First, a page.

Every edition of D&D has called any hostile NPC a "monster", including human opponents. There is even an explicit note in 1st edition AD&D Monster Manual that the term is used this way for both human and inhuman opponents (emphasis original):
The term "monster" is used throughout this work in two manners. Its first, and most important, meaning is to designate any creature encountered — hostile or otherwise, human, humanoid, or beast. Until the encountering party determines what they have come upon, it is a monster. The secondary usage of the term is in the usual sense: a horrible or wicked creature of some sort. Thus, a "monster" is encountered during the course of a dungeon expedition, and it is discovered to be an evil high priest, who just might turn out to be a monster in the other sense as well. Note, however, that despite this terminology, humans (and such kin as dwarves, elves, gnomes, half-elves, and halfings) always use the matrix for humans when attacking, even if such humans were encountered as "monsters" in the course of an adventure.
(Note how the term is very loose, and very broad, covering everything; but it also does not have rigid rules effects either, with human and demi-human NPCs using some of the so-called "PC rules".)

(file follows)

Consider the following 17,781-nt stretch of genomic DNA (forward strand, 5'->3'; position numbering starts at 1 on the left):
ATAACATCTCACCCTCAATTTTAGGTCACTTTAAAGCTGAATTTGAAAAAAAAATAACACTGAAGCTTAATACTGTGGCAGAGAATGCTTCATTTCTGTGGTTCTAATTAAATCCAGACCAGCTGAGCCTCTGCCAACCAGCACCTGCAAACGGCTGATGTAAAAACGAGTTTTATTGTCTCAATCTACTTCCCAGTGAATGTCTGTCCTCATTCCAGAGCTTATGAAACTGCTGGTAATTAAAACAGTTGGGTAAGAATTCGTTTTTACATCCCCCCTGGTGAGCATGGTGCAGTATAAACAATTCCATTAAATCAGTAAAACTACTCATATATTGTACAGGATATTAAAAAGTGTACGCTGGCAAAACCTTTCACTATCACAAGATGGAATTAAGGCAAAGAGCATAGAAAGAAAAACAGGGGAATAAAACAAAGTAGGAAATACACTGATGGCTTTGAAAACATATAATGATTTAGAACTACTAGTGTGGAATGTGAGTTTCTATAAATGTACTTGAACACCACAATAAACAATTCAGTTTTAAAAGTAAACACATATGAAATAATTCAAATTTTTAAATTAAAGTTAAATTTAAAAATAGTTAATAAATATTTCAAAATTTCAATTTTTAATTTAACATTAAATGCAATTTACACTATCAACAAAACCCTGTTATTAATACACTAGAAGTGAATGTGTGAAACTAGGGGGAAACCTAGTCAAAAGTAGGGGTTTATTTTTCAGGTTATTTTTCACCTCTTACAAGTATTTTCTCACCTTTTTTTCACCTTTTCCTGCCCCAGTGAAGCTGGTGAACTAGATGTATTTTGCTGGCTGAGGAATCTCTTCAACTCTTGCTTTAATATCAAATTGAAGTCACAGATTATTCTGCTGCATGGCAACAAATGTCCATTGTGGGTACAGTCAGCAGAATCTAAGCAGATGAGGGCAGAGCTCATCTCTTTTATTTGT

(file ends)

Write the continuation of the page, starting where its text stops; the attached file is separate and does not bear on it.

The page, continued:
The Basic D&D list of monsters has entries for bandits, berserkers, and other humans the PCs might face. The AD&D 2nd edition Monstrous Manual includes dwarves, elves, humans of various sorts alongside more monstrous creatures as "monsters". 4th edition explicitly defines "monster" to mean:
A creature controlled by the Dungeon Master. The term is usually used to refer to creatures that are hostile to the adventurers (often including DM-controlled characters). See also adventurer, character, and creature.
So yes, monsters are different from PCs in D&D, but not different from humans and other humanoid NPCs. They have pre-made stats, but they can always be adjusted by the DM – in some editions there's no guidance for how, so the DM has full freedom to determine their own method and can just assign stats or use PC rules to modify the monster. In other editions that have explicit guidance such as 4e, the rules for improving monsters are very different from PC rules. The only edition of D&D where monsters use vaguely the same rules as PCs is 3rd edition, and even then, the rules make a distinction between PCs and NPCs/monsters where some options that human "monsters" can take are explicitly not permitted to PCs.